In just three short months, MasterCard International did what it was unable to do for years-capture measurable signature-based (offline) debit card market share from archrival Visa USA. Unless Visa nabs a large debit MasterCard issuer, MasterCard's offline debit card share could rise to 33.4% once three financial institutions that recently announced plans to defect from Visa begin issuing debit MasterCards, an analysis by CCM sister publication ATM&Debit News suggests.
  As of Sept. 30, MasterCard's share of offline debit cards issued in the U.S. stood at 28.4%. Visa had a 71.6% share. Visa check cards and debit MasterCards currently are the only U.S. offline debit products. Neither Visa nor MasterCard had reported fourth-quarter data when CCM went to press in January.
  By far the biggest catalyst driving MasterCard's sudden rise is Washington Mutual, the nation's third-leading debit card issuer behind Bank of America Corp. and Wells Fargo & Co., the two of which combined issue more than 31 million Visa check cards, ATM&Debit News survey data show. On Jan. 5, WAMU announced it would convert its 9 million Visa check cards to debit MasterCards starting at the end of the year.
  WAMU's decision to defect from Visa to MasterCard follows similar moves announced recently by San Francisco-based Bank of the West and Associated Bank in Green Bay, Wis. Those two banks combined issue 850,000 offline debit cards.
  Observers expect J.P. Morgan Chase & Co. soon to announce the next big offline debit branding decision. Chase, which issues some 2.4 million debit MasterCards, last July acquired Bank One Corp., which issues about 5.2 million Visa check cards. The combined 7.6 million total makes Chase the fourth-largest offline debit card issuer.
  Industry insiders say financial institutions weigh numerous issues when deciding on card brand alliances, including interchange revenue potential, financial assistance with marketing and conversion costs, and membership costs.
  "It wouldn't surprise me if there were financial incentives involved that nobody will comment on," says Paul Tomasofsky, president of Two Sparrows Consulting, a Montvale, N.J.-based consultancy.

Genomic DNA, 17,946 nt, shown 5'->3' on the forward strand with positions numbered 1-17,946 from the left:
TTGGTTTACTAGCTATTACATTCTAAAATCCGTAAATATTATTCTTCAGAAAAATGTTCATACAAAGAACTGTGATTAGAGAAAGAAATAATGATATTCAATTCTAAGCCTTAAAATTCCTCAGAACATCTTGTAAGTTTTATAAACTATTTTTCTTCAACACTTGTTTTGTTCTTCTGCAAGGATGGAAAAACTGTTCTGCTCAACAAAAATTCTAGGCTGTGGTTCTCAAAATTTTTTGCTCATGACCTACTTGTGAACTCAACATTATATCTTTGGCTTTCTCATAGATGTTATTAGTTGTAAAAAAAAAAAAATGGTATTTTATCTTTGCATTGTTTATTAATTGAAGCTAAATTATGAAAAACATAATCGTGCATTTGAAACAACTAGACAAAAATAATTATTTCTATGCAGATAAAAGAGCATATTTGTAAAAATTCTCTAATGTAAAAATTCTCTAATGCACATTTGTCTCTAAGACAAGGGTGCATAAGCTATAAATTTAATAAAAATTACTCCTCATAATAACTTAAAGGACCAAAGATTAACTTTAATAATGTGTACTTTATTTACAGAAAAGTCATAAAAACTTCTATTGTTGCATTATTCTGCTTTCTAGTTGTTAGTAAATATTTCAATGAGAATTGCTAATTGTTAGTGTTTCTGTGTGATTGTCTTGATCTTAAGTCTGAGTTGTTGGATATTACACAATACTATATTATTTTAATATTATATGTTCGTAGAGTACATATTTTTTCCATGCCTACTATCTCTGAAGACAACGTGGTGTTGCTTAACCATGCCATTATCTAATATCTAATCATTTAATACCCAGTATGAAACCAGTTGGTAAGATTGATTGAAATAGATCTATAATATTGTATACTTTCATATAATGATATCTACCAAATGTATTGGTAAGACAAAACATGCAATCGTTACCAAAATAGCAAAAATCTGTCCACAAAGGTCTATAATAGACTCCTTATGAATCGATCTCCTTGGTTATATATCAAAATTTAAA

Indeed, both MasterCard and WAMU are vague on details. WAMU executives were unavailable to comment, and Richard G. Lyons Jr., MasterCard senior vice president, would not say whether MasterCard will help pay for the brand conversion or any exit fees Visa may impose.
  Visa in 2003 announced it would assess heavy fines on any top-100 check card issuers that defect to MasterCard to avoid helping Visa pay its $2 billion settlement in the merchant class-action litigation. MasterCard's motion to remove Visa's exit-fee bylaw was tossed out by a U.S. District Court judge on a technicality.
  Some observers believe MasterCard may have agreed to help WAMU either pay the Visa fine or challenge it in court. "Maybe MasterCard indemnified them," says David Balto, a Washington, D.C.-based antitrust lawyer and former Federal Trade Commission official. "Exit fees seem to be the type of exclusivity rule the (antitrust) agencies challenge with regularity, so if Visa decided not to enforce it, I wouldn't be surprised."
  Lyons, who says he still believes the Visa bylaw is unlawful, would not say whether MasterCard would try to challenge it again. However, he says MasterCard has worked hard to make its brand more desirable to issuers.
  "Acceptance, product management and how we conduct ourselves is different, and this is evidence that we've been looking at the debit value proposition the right way," Lyons says. "And Washington Mutual has voted with us."
  Other observers believe MasterCard's flexibility and willingness to put new ideas on the table may be another factor playing in the issuers' branding decisions.
  "If that's important to an issuer, then that would give MasterCard a real strong position in terms of what they could offer," says Les Riedl, executive vice president at Speer & Associates, an Atlanta-based consultancy.
  Tony Catalfano, president of Brookfield, Wis.-based Fiserv Inc.'s Fiserv EFT unit, a transaction processor and owner of the Accel/Exchange network, agrees.
  "The perception in the market right now is that MasterCard is more flexible (than Visa)," he says. "MasterCard seems to be a little more open to allowing you to do other things."
  Stacey Pinkerd, Visa senior vice president of consumer debit products, says the recent defections from Visa to MasterCard illustrate the growing competition in the debit marketplace. He adds that Visa is intent on continuing to compete and stay the industry leader.
 

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